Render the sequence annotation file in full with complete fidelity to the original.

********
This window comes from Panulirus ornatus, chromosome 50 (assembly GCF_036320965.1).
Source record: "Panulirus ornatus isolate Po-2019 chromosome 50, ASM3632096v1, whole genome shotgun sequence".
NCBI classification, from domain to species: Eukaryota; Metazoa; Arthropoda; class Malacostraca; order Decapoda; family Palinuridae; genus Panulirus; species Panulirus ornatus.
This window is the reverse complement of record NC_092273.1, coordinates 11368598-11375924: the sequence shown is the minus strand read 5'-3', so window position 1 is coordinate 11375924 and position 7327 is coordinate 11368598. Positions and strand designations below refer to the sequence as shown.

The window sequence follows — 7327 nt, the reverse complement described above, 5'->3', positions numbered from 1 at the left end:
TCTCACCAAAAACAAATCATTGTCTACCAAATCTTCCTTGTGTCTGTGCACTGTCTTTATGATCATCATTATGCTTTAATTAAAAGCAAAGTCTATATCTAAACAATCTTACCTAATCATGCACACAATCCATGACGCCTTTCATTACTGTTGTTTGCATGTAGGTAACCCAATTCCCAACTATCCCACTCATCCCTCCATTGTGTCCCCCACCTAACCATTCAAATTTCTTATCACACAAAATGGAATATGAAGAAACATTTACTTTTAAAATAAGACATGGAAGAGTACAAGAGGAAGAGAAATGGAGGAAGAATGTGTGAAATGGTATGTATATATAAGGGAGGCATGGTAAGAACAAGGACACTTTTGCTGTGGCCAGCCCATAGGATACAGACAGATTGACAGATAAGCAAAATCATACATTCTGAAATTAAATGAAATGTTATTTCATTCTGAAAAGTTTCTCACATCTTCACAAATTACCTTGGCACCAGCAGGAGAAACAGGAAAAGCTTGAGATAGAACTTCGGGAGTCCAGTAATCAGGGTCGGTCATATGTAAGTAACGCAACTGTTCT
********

This window comes from Panulirus ornatus, chromosome 50 (assembly GCF_036320965.1).
Source record: "Panulirus ornatus isolate Po-2019 chromosome 50, ASM3632096v1, whole genome shotgun sequence".
NCBI classification, from domain to species: Eukaryota; Metazoa; Arthropoda; class Malacostraca; order Decapoda; family Palinuridae; genus Panulirus; species Panulirus ornatus.
This window is the reverse complement of record NC_092273.1, coordinates 11368598-11375924: the sequence shown is the minus strand read 5'-3', so window position 1 is coordinate 11375924 and position 7327 is coordinate 11368598. Positions and strand designations below refer to the sequence as shown.

The window sequence follows — 7327 nt, the reverse complement described above, 5'->3', positions numbered from 1 at the left end:
TCTCACCAAAAACAAATCATTGTCTACCAAATCTTCCTTGTGTCTGTGCACTGTCTTTATGATCATCATTATGCTTTAATTAAAAGCAAAGTCTATATCTAAACAATCTTACCTAATCATGCACACAATCCATGACGCCTTTCATTACTGTTGTTTGCATGTAGGTAACCCAATTCCCAACTATCCCACTCATCCCTCCATTGTGTCCCCCACCTAACCATTCAAATTTCTTATCACACAAAATGGAATATGAAGAAACATTTACTTTTAAAATAAGACATGGAAGAGTACAAGAGGAAGAGAAATGGAGGAAGAATGTGTGAAATGGTATGTATATATAAGGGAGGCATGGTAAGAACAAGGACACTTTTGCTGTGGCCAGCCCATAGGATACAGACAGATTGACAGATAAGCAAAATCATACATTCTGAAATTAAATGAAATGTTATTTCATTCTGAAAAGTTTCTCACATCTTCACAAATTACCTTGGCACCAGCAGGAGAAACAGGAAAAGCTTGAGATAGAACTTCGGGAGTCCAGTAATCAGGGTCGGTCATATGTAAGTAACGCAACTGTTCT